Early this his morning and to be repeated throughout the day, we heard:

Scottish airport passengers should be tested for coronavirus on their arrival at the airport instead of facing a two-week isolation period. That’s what Scottish Labour is calling for. They’re also proposing a follow-up test at home. The party also wants ministers to agree a specific support package for the aviation sector.

Astonishing! It’s clear that testing at the airports is unreliable due to the incubation period of the virus. Telling people they do not not need to self-isolate after returning from places where the pandemic is now surging is irresponsible. A follow-up test? Horse, stable, bolted?

Why is this the headline story? Is a call from the Labour HQ shed enough to just push their cynical idea to the front?

As for further support for the aviation sector. Is Scottish Labour so value-flexible now that they want to throw taxpayers money at huge corporations in the hope that some air-headed voters might think the annual trip to El Morron (nr Benidorm) is back on?

Get your cheap holiday in other people’s misery, with Scottish Labour.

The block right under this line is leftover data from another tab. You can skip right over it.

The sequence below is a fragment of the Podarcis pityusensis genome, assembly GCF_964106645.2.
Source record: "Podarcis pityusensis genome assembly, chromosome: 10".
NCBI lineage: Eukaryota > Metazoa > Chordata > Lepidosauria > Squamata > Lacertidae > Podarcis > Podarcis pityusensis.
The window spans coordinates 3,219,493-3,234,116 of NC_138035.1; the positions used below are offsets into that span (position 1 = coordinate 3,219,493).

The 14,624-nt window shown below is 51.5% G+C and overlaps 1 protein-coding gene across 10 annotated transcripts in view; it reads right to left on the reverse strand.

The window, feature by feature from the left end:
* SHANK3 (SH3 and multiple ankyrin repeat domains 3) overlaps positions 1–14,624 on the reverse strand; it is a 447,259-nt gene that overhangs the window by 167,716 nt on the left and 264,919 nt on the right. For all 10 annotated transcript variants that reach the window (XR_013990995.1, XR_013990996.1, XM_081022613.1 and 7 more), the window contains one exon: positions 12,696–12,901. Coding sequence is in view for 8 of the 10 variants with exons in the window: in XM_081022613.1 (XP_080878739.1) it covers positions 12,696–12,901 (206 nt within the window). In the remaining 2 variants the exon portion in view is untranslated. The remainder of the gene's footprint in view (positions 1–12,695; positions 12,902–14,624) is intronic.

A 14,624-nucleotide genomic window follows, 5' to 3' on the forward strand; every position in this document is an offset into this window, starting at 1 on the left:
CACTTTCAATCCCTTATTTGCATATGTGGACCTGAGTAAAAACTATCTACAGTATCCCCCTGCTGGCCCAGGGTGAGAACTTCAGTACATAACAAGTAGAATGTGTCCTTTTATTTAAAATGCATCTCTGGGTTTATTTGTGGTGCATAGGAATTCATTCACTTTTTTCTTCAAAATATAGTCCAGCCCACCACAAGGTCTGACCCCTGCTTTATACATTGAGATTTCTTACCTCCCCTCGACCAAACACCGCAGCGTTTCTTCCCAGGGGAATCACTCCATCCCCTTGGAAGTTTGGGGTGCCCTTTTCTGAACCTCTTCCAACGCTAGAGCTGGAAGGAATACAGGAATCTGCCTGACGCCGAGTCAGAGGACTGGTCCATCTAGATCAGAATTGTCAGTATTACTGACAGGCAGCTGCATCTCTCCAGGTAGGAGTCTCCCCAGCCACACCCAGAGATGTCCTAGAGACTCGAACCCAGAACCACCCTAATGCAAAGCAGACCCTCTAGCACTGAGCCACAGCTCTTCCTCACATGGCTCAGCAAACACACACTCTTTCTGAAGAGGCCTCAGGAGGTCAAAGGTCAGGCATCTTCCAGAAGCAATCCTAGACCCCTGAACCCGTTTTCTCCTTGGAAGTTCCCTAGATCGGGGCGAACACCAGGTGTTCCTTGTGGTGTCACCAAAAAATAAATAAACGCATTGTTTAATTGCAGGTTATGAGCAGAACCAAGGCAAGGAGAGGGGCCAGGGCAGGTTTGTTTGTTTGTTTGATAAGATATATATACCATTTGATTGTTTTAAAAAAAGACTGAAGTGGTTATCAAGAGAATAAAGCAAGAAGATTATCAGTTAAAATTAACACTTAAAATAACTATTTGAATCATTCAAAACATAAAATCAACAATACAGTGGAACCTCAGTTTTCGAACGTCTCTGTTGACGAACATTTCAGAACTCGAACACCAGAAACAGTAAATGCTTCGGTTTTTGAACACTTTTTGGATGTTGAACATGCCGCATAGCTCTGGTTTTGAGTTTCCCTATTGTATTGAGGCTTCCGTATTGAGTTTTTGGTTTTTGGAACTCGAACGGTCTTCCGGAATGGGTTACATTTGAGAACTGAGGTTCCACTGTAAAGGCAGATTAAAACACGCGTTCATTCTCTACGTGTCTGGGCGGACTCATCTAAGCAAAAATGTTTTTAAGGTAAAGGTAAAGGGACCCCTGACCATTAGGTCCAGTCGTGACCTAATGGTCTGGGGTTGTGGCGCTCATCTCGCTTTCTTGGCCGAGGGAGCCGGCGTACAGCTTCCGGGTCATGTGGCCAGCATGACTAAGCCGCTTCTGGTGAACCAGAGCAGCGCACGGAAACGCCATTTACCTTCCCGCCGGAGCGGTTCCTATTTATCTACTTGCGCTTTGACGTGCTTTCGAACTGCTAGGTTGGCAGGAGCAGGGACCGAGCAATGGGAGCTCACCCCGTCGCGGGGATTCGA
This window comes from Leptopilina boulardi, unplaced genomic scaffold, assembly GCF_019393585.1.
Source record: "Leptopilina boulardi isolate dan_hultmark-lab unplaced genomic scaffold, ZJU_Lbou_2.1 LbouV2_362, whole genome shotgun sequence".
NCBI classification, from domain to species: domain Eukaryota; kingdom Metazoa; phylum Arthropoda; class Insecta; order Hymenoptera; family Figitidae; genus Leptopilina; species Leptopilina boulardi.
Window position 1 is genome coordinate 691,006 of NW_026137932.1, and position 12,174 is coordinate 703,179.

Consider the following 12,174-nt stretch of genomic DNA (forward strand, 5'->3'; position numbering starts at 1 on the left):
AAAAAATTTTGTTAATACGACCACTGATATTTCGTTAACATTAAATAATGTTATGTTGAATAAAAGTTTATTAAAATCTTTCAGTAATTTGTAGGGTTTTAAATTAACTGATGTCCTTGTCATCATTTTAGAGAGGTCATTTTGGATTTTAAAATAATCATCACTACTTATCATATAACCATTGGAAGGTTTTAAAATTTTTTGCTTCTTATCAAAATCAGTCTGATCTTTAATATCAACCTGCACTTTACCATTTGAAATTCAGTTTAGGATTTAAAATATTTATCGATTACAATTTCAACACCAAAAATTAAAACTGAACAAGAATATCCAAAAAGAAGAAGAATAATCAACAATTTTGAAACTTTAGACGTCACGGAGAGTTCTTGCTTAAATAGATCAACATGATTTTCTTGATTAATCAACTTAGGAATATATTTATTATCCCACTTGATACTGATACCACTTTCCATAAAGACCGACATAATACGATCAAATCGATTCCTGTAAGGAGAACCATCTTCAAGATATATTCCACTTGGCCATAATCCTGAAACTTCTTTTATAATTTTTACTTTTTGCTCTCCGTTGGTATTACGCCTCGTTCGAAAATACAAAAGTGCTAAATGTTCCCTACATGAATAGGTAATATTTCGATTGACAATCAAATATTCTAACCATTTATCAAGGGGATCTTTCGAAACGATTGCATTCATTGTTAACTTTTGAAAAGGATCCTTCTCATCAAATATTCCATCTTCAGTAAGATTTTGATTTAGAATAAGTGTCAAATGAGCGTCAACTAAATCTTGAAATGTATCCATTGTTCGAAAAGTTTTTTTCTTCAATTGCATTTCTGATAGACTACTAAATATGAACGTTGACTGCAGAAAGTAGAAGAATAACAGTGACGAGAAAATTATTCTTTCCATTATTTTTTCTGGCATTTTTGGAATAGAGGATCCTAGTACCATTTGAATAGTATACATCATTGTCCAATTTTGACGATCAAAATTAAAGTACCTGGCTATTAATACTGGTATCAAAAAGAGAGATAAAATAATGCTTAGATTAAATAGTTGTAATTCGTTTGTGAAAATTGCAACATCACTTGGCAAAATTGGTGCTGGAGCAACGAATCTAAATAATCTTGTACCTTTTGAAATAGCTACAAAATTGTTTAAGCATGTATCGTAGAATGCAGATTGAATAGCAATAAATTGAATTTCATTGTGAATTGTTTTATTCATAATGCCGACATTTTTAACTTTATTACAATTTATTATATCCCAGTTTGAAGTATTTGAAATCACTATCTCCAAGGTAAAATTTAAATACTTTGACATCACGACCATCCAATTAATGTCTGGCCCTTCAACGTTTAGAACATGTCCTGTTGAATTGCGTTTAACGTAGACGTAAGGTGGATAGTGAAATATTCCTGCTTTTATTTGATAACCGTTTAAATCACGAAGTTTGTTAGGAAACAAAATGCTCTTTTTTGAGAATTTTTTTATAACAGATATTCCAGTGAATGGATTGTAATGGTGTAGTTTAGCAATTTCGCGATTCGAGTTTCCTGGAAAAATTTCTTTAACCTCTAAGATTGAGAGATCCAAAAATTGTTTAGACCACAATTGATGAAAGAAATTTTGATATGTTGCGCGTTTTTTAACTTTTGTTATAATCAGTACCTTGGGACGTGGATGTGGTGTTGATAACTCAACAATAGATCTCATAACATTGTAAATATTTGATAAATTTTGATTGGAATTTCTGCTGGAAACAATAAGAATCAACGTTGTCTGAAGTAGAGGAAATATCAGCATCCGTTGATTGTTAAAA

Not finished, we get:

Campaigners with relatives living in care homes are to stage a socially distanced protest outside the Scottish Parliament today calling for closer access to their loved ones. Care Home Relatives Scotland say residents are suffering physically and mentally because families can no longer provide the companionship they could before the pandemic.

I can’t find Care Home Relatives Scotland anywhere. They don’t seem to have a website. How has the Reporting Scotland editor applied the BBC guidelines on checking sources with this one?

I claim no expertise here but as infection levels climb should we not be doing our very utmost to keep it out of the care homes, this time?

In what was only a two-minute insert in BBC Breakfast and between these two reports contradicting Scottish Government efforts to control the virus, we heard that ‘some teachers‘ were unhappy with John Swinney.

Two minutes, three reports challenging Scottish Government policies – these stories did not choose themselves.